> when it can easily be sharpened by any of several methods posted here.

> best wishes,    -mike paulson, fort collins, co

 
 
 

sharpening bandsaw blades

Post by Ken Bulloc » Thu, 20 Apr 2000 04:00:00


I have to say I thought that this upside down sharpening idea was a load of
hog wash when I read it. I am glad I didn't say anything.

When I went to the shop the next day, I decided to try it. After all the
dull blade was still on the band saw from last week when I was cutting out
salad servers and quit because the blade was totally dull and I would have
to wait until I went into town and buy a new one.

So, I said what the heck, Took a chainsaw file as I was too lazy to go out
to the truck for the tool box. I held the file agianst the front of the
tooth of the blade and turned it back wards by hand. I let it go completely
around twice.

When I turned on the saw and cut into a 4 inch thick piece of kiln dried
rock maple and it cut like it was brand new, I was convinced.

So, Thank you to who ever thought this little trick up. I figure it will
save me hundreds a years if not more..

--
Please, visit our web site at www.oneofakindwoodturnings.com

Click here to recommend my site to your friends and help me promote it.
<http://www.recommend-it.com/l.z.e?s=618961>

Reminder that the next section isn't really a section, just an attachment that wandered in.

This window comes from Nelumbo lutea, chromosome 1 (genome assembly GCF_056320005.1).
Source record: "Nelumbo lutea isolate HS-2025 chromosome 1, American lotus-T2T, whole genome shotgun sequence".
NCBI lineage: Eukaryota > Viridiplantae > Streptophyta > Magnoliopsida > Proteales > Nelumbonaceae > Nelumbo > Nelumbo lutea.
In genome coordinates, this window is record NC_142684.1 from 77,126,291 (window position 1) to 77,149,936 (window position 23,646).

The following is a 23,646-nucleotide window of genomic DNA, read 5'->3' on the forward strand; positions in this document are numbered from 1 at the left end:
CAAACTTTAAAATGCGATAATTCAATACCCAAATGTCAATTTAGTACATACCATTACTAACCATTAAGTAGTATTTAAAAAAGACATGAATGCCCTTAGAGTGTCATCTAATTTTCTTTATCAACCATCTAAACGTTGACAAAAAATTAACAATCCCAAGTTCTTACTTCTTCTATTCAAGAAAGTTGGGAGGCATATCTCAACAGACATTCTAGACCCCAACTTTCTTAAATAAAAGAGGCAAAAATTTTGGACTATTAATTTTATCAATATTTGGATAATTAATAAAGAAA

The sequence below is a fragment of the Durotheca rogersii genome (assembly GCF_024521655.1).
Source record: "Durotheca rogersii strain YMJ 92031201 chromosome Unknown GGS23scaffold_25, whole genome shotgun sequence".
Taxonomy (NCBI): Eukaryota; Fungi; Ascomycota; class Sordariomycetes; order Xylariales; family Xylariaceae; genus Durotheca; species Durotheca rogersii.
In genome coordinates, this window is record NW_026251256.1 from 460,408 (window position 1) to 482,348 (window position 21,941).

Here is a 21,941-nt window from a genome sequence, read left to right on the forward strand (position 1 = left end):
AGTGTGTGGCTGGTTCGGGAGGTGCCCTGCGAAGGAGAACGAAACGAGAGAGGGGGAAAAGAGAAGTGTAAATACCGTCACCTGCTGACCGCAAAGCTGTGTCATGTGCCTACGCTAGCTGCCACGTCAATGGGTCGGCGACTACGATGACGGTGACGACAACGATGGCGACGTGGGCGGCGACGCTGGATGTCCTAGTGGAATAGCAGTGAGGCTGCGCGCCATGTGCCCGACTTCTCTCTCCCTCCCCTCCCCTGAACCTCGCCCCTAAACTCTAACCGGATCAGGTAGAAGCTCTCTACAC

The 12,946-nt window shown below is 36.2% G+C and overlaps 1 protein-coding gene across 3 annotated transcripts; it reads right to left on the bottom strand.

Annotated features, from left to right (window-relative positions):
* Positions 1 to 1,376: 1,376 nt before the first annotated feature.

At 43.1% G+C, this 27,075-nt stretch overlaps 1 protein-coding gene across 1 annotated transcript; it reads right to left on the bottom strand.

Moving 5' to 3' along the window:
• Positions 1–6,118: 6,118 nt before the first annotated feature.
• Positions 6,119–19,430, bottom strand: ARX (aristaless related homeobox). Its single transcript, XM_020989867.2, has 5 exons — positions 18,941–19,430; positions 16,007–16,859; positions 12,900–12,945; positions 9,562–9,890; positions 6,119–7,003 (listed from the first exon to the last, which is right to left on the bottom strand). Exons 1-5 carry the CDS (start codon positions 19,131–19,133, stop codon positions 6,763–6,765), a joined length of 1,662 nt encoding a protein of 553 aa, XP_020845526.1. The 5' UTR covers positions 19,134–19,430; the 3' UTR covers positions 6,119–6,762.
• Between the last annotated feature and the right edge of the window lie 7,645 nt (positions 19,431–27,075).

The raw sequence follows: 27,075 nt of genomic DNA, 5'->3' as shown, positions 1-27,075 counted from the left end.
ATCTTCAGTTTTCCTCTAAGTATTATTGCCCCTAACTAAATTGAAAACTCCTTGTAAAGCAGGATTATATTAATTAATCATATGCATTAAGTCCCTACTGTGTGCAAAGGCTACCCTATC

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http://www.alladvantage.com/go.asp?refid=LSW434


Quote:
> Hello Mike,

> Ditto on your post. I still have not tried the "upside down" sharpening
> method on my dull fine tooth bands yet, but I plan to. As for the 3TPI
> bands, I continue to sharpen them with my Dremel tool, according to the
> procedure I posted some time ago.

> Timberwolf bands for my bandsaw cost $22.00 - $25.00 each. I can toast
> the blade in as little as two days when resawing or, if I'm resawing
> Lignum Vitae, in just one day. If I replaced the band every time it got
> dull, I would consume a minimum of ten bands per month. At $25.00 or so
> a pop, that amounts to at least $3,000 per year on band replacement
> costs.

> Instead, I sharpen the bands myself and save $225.00 per month or $2,700